Anthony Scaramucci stepped down Nov. 28 from a Tufts University board. (Ruben Sprich/Reuters)

Anthony Scaramucci resigned Tuesday from a board at Tufts University after threatening to sue a student who had written an unflattering opinion piece about him in the student newspaper.

Scaramucci, who was briefly a spokesman for President Trump, is an alumnus of the university and began serving on the board of advisers to the Fletcher School of Law and Diplomacy in 2016.

This fall, a petition circulated among students, alumni and faculty, asking that Scaramucci be removed from the board because of concerns he had displayed poor judgment on several public occasions. A student at Fletcher, Camilo Caballero, wrote two opinion pieces for the student newspaper, the Tufts Daily, this month saying Scaramucci was unfit for the role.

“If his credentials lie in the billions of dollars he made on Wall Street, then we have, as a school, abandoned our principles and vision,” Caballero wrote.

An attorney retained by Scaramucci sent a letter to Caballero and to the editor in chief of the paper, Gil Jacobson, demanding a retraction and an apology, and threatening a defamation suit.

The attorney, Samuel Lieberman, and Scaramucci did not immediately respond to requests for comment Tuesday.

On Tuesday, the Scaramucci Post printed the email Scaramucci sent earlier this month to Carter Banker, the Fletcher student who started the petition. The email addressed several criticisms.

“While my political views may be objectionable to you, contrary to your accusation of hypocrisy, I have maintained a consistent and inclusive political ideology,” he wrote.

“If Mr. Caballero disapproves of the financial industry, he should say so. But I am proud of my Wall Street career. I have done right by my clients and investors. I have created a significant number of well-paying jobs. My employees are hard-working and loyal because I am generous and supportive in kind.”

He encouraged Banker to engage with people who have diverse political ideologies and said he hoped to begin a mutually beneficial conversation.

Banker said Tuesday: “It’s not about Trump.” She said she was concerned about the nature of some of Scaramucci’s public behavior and how that reflected poorly on the institutions with which he is associated, she said.

She said she was pleased Scaramucci would no longer serve on the board but sorry it had ended on a sour note. “I’m sad that it turned so personal and nasty.”

Lieberman, Scaramucci’s attorney, said in an email Monday evening that Caballero had presented as fact that Scaramucci is an unethical opportunist, when there is no basis for that assertion. Scaramucci will vigorously defend his integrity against false allegations, Lieberman wrote: “Mr. Caballero can end this now by apologizing for the statements where he crossed the line.”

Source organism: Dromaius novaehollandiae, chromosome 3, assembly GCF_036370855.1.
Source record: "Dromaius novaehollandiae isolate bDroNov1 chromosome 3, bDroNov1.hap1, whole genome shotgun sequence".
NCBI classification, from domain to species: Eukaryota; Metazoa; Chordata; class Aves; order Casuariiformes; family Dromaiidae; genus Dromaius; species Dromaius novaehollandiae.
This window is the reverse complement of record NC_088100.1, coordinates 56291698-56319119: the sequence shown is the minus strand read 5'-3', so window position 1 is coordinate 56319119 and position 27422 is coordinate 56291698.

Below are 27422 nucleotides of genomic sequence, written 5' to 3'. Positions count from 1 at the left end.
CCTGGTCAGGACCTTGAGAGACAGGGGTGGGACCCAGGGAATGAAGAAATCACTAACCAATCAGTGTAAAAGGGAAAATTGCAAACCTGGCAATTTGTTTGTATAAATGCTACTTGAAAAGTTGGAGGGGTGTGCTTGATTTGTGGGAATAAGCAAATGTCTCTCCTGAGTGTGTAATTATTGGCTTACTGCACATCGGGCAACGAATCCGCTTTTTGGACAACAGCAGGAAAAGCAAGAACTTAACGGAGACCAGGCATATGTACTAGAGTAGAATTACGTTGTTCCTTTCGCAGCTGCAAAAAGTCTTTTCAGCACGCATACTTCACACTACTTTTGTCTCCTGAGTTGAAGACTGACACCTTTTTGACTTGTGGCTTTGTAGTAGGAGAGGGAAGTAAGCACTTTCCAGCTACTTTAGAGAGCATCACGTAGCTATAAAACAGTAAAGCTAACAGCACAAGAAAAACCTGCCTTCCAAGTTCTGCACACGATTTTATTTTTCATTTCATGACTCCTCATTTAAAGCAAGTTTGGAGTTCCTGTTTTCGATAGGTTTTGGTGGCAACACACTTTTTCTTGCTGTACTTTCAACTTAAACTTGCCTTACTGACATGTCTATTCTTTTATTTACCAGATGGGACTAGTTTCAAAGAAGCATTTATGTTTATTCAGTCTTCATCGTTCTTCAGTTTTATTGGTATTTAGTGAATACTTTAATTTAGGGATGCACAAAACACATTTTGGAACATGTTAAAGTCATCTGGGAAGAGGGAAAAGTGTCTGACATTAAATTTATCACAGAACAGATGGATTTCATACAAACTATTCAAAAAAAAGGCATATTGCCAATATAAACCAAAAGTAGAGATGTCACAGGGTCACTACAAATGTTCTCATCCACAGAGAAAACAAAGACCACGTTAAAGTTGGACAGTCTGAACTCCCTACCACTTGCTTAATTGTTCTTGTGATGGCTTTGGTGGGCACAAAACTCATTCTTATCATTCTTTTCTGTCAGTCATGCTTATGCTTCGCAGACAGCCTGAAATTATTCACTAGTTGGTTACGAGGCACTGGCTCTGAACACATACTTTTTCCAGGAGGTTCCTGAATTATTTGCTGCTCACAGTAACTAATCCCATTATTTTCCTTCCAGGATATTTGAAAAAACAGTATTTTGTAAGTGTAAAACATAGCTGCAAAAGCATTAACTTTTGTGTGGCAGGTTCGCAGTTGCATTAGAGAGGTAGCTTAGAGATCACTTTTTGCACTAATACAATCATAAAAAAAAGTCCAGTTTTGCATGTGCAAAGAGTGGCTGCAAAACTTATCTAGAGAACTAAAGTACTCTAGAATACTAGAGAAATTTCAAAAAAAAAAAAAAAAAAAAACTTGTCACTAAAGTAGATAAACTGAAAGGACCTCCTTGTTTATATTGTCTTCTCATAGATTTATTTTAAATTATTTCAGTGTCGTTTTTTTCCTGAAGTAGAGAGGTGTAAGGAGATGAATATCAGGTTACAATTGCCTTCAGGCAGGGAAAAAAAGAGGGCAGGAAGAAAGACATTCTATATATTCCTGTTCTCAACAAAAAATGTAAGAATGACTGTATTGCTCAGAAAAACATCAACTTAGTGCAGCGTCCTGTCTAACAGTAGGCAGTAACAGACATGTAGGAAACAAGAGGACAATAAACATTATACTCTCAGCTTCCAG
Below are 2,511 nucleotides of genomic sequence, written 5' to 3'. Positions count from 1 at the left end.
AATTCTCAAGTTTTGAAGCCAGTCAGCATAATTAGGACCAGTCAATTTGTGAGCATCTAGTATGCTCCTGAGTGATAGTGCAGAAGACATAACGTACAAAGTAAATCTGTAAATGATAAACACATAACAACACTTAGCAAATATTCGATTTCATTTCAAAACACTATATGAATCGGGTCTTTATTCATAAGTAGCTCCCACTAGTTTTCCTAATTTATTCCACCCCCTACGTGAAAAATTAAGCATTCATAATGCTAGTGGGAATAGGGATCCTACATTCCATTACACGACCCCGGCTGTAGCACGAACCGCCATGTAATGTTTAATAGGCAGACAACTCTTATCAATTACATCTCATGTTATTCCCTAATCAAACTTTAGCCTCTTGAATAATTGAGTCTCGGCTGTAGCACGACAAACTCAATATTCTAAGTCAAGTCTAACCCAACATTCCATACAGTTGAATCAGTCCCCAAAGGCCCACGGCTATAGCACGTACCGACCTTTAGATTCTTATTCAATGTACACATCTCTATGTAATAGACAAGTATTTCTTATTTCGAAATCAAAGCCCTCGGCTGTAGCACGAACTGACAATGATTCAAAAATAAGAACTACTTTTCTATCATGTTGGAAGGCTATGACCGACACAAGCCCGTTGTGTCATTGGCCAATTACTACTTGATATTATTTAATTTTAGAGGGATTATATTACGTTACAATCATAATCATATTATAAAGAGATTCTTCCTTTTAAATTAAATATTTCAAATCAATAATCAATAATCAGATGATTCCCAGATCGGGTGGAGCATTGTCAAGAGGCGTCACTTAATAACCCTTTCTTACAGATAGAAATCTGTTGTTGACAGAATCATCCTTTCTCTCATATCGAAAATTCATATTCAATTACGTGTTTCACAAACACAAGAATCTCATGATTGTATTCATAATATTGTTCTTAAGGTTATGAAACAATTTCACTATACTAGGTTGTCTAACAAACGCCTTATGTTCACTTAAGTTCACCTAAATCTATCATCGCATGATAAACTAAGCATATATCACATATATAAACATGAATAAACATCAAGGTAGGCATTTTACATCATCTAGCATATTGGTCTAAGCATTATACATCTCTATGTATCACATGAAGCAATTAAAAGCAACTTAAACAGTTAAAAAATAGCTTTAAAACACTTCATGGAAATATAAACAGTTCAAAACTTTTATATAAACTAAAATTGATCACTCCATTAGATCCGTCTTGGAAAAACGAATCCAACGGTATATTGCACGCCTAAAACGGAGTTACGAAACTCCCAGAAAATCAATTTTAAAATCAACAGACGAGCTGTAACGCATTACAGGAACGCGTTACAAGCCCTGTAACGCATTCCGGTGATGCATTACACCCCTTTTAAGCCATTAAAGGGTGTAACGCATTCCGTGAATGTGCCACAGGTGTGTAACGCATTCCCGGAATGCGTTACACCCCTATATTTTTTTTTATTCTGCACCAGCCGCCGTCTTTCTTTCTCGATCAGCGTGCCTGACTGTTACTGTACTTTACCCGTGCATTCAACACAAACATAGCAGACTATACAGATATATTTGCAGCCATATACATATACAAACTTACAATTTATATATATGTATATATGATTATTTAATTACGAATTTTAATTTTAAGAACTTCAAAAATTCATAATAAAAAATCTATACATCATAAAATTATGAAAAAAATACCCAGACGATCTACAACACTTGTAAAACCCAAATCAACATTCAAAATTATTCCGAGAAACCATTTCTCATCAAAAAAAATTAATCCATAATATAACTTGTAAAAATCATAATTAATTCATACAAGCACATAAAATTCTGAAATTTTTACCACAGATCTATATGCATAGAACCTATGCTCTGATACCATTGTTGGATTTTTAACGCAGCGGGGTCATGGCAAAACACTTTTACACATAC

The ACLU of Massachusetts sent a response Tuesday afternoon to Lieberman. “Mr. Scaramucci’s threat is without merit,” said Matthew Segal, legal director for the ACLU of Massachusetts. He said Caballero’s opinion pieces are constitutionally protected speech. “That’s why we have been so honored and proud to represent Camilo in this effort,” said Segal, adding that it’s important for people to exercise their First Amendment rights and not be silenced by threats and intimidation.

On Tuesday, Caballero sounded elated. Speaking on a conference call with lawyers from the ACLU of Massachusetts, who stepped in to help him, Caballero said the campus was joyful at news of Scaramucci’s resignation.

“What a difference a day can make,” he said. “One day I was writing an op-ed,” and just a few days later he had a team defending freedom of speech. “Talk about a civics class for the semester.”

As a child who came to the United States not knowing English, Caballero said, he developed a thick skin. The experience of writing in support of Banker’s petition and standing by his own opinion “reminded me of the things we need to continue fighting for in this country. To have the support of 240-plus students, faculty, alumni who wanted to stand on the right side of history — it was a phenomenally, overwhelmingly happy experience.”

The petition has gained additional signatures in recent days, growing to more than 300 supporters.

The Tufts Daily published Lieberman’s letter, along with links to the editorials, with all of the original text.

“Any article or opinion piece we put out can have consequences in the real world and we have to be prepared for a wide range of actionable consequences to happen as a result of what we put out,” said Jacobson, editor of the student newspaper. He said the opinion pieces remain unchanged on the website. 

University officials had invited Scaramucci to talk with students Monday evening but canceled the invitation after learning of Lieberman’s letter.

A message was sent to members of the Fletcher school community Tuesday, according to university spokesman Patrick Collins: “This morning, Anthony Scaramucci informed The Fletcher School that he is resigning his position on the school’s Board of Advisors, effective immediately. We thank Mr. Scaramucci for his past service to Tufts and wish him well.”

The notice was signed by the school’s dean, Adm. James Stavridis, and the provost and senior vice president of Tufts, David Harris.

ACLU of Massachusetts Response